“Do you know anything about that?” It was the first time I’d spoken. Nigel had suggested my Yankee accent would probably not help things, so I had agreed to lay low. Until now.
The man remained impervious. He shook his head slowly and then, oddly, grinned. “He was bad man. I not sorry.”
He thrust the bill back at Nigel and barked at him, “You pay?”
Nigel got up. He did not suffer fools gladly, apparently. “Not a chance. You can eat it.”
I followed him out.
Nigel walked me back to Holborn station. He’d taken the bus.
“Well, what do you think?” I asked finally. He hadn’t said anything since telling the asshole to ‘eat it’.”
“I think that prick could have had Colin killed. His accent sounded Ukrainish, if you will. Colin was just brave enough and just stupid enough to think he could get away with a short-sighted stunt like this. These guys, like I told you, don’t play around.”
I remained silent.
“How do we find where he got the cab?”
“Well,” and he looked around as if to re-orient himself. “I found no such talisman from that transaction as with the unpaid paint bill when I rummaged through his desk. He probably paid cash for it, especially if it was stolen. Car thieves don’t usually operate with receipts and such.”
He looked deep in thought. He turned back to me and said, “You go catch your train. I’m going to knock around a bit more down here, see if I can kick some vermin loose.”
I nodded and we shook hands again and I went down the escalator to the platform.
While walking Waldo the next day at Grovelands, Nigel tooled up to me in his Cushman. It was a clear day, but cold. He had his jacket on and a black knit ski cap pulled down over his ears. Our breath plumed in the air between us as we talked.
“I had a rather interesting afternoon down in the west end yesterday,” he began. “First of all, the guy at the body shop that we spoke with is the son of the actual owner. The owner is, allegedly, a Ukrainian mobster and the shop is a front for the sale of coke and heroin.”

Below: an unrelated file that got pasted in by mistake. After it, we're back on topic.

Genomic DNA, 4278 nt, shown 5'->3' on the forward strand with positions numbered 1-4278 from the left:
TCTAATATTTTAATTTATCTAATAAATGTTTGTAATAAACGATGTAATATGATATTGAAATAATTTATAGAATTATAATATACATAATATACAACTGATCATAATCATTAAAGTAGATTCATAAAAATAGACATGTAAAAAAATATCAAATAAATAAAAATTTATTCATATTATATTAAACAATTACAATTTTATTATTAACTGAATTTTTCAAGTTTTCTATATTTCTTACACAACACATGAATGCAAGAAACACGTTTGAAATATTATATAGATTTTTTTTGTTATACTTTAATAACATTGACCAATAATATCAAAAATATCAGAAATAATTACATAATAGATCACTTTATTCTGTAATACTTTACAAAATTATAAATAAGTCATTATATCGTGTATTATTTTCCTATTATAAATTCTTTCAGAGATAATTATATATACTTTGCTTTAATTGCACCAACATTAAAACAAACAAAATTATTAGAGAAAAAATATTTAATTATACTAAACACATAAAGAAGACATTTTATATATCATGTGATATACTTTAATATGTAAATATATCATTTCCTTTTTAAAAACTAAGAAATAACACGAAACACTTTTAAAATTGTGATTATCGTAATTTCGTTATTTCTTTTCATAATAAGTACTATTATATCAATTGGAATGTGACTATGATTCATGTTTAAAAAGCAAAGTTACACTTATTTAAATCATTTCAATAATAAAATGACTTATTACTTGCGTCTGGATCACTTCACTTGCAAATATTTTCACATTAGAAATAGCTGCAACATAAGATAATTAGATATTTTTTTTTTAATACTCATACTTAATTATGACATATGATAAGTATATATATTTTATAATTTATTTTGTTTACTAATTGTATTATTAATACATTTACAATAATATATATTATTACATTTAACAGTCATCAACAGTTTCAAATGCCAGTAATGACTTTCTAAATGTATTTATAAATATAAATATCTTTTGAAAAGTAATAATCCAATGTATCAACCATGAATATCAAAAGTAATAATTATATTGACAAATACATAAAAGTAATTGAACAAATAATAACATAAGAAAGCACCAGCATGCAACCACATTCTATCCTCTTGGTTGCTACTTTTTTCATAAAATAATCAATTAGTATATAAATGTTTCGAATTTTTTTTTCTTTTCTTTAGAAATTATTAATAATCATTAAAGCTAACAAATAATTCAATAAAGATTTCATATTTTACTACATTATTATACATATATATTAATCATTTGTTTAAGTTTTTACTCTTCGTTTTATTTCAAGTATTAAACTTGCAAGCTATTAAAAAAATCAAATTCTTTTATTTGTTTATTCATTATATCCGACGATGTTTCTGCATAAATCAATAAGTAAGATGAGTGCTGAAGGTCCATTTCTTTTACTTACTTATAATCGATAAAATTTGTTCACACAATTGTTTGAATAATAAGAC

“Don’t you think now, Nigel, that it’s time we brought the cops back into it? I mean drugs, murder, mysterious and probably violent eastern European crime syndicates. We are out of our league.”
“It does appear so. I’d like a day to think on it.”
“Fine. It’s been your baby really, anyway. I was not going to be in contact with the police. In their minds I have no connection to Colin’s murder.”
I told him Waldo and I would be there the same time the next day.
He never showed up.
When my buzzer bleated the next evening, just after sunset, I punched the button that unlocked the door and walked to the stairwell and opened the door and waited. It sounded like two sets of feet shuffling up the three flights. As they came around the final bend, the two Bobbies fell silent.
I rolled my eyes and held the door for the two men and they passed me and then waited in the hall as I lead them into my flat.
Two cops, this time.
They verified my name, age and address, and my home in California. The shorter one took notes while the tall, angular one did all the talking. Both men looked around the flat, cataloguing what they saw in the way all good cops do.
“Did you know Nigel Collingwood, Mr. Stollard?”
I did not like the past tense of the question.
“I did and do know Nigel, yes.”
“I’m afraid the past tense will have to do, sir. Mr. Collingwood was found apparently murdered at his desk in his office this morning at Grovelands Park.”
“Indeed. When did you last see Mr. Collingwood?”
“Yesterday, at the park while I was walking my dog.”
“And the nature of the visit”?
“To walk my dog. I do it almost every day.”
“Not to the park, sir. What was the nature of your gathering with the deceased?”
I could feel things closing in around me. Nigel had told the sinister body shop guy to ‘eat it’, and now he was dead.
I decided to be coy for as long as possible. I was wary about telling them everything.
“We discussed a possible potential mutual project we would be working on.”
The change in tone of the next question from the tall, thin cop with the two day growth on his angular chin was sudden and chilling.
“’Possible potential mutual project’? Overwrought prose aside, Mr. Stollard, what does that even mean?” His sarcasm was clearly meant to be a warning.
I realized suddenly the futility in trying to be coy. It may be too late, but it was time to come clean.
“We were looking into the murder of his friend and colleague, Colin.”
“Looking into it? In what way, sir?”
“I don’t know. Unofficially investigating.”
The short cop snorted and continued writing in his notebook.
“And what training, exactly, would qualify you to do that?”
“Neither of us had any formal training. I was helping Nigel because I was starting to like him, and he was trying to find out who killed his friend.”
“Where, exactly, does the green cab fit into this?”
“So, you know the connection between Colin and the cab and now Nigel and me with the cab.” It wasn’t a question, exactly.
“We know some of it. We’re hoping for you to fill in the blanks.”
“I have a friend in California with whom I have been exc